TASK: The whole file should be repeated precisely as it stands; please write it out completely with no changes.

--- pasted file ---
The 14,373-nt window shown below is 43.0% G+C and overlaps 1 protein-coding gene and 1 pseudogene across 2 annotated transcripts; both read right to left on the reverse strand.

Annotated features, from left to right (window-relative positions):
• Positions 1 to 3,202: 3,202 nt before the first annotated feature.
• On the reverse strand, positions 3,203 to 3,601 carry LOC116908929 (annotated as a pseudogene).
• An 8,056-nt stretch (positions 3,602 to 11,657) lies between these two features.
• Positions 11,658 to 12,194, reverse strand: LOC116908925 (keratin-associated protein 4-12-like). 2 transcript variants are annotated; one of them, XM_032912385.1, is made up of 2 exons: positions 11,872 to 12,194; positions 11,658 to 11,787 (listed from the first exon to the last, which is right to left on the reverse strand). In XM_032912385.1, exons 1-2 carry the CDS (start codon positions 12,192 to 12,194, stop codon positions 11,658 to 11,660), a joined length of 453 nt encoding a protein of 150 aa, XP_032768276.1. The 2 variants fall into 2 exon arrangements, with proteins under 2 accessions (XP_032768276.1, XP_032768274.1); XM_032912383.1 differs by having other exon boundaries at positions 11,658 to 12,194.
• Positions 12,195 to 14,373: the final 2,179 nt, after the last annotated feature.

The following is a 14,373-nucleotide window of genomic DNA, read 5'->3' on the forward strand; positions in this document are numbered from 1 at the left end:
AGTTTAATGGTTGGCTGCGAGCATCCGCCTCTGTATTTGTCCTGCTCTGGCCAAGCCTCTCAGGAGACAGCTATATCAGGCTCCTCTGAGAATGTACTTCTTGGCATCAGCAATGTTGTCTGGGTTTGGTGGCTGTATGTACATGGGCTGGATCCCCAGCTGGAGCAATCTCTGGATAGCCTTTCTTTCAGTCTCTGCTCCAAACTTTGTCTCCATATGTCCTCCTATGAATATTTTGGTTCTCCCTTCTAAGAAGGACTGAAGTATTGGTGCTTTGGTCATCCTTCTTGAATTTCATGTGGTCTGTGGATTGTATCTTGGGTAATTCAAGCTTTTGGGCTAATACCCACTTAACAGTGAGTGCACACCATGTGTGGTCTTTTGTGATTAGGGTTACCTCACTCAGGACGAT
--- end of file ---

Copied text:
The 14,373-nt window shown below is 43.0% G+C and overlaps 1 protein-coding gene and 1 pseudogene across 2 annotated transcripts; both read right to left on the reverse strand.

Annotated features, from left to right (window-relative positions):
• Positions 1 to 3,202: 3,202 nt before the first annotated feature.
• On the reverse strand, positions 3,203 to 3,601 carry LOC116908929 (annotated as a pseudogene).
• An 8,056-nt stretch (positions 3,602 to 11,657) lies between these two features.
• Positions 11,658 to 12,194, reverse strand: LOC116908925 (keratin-associated protein 4-12-like). 2 transcript variants are annotated; one of them, XM_032912385.1, is made up of 2 exons: positions 11,872 to 12,194; positions 11,658 to 11,787 (listed from the first exon to the last, which is right to left on the reverse strand). In XM_032912385.1, exons 1-2 carry the CDS (start codon positions 12,192 to 12,194, stop codon positions 11,658 to 11,660), a joined length of 453 nt encoding a protein of 150 aa, XP_032768276.1. The 2 variants fall into 2 exon arrangements, with proteins under 2 accessions (XP_032768276.1, XP_032768274.1); XM_032912383.1 differs by having other exon boundaries at positions 11,658 to 12,194.
• Positions 12,195 to 14,373: the final 2,179 nt, after the last annotated feature.

The following is a 14,373-nucleotide window of genomic DNA, read 5'->3' on the forward strand; positions in this document are numbered from 1 at the left end:
AGTTTAATGGTTGGCTGCGAGCATCCGCCTCTGTATTTGTCCTGCTCTGGCCAAGCCTCTCAGGAGACAGCTATATCAGGCTCCTCTGAGAATGTACTTCTTGGCATCAGCAATGTTGTCTGGGTTTGGTGGCTGTATGTACATGGGCTGGATCCCCAGCTGGAGCAATCTCTGGATAGCCTTTCTTTCAGTCTCTGCTCCAAACTTTGTCTCCATATGTCCTCCTATGAATATTTTGGTTCTCCCTTCTAAGAAGGACTGAAGTATTGGTGCTTTGGTCATCCTTCTTGAATTTCATGTGGTCTGTGGATTGTATCTTGGGTAATTCAAGCTTTTGGGCTAATACCCACTTAACAGTGAGTGCACACCATGTGTGGTCTTTTGTGATTAGGGTTACCTCACTCAGGACGAT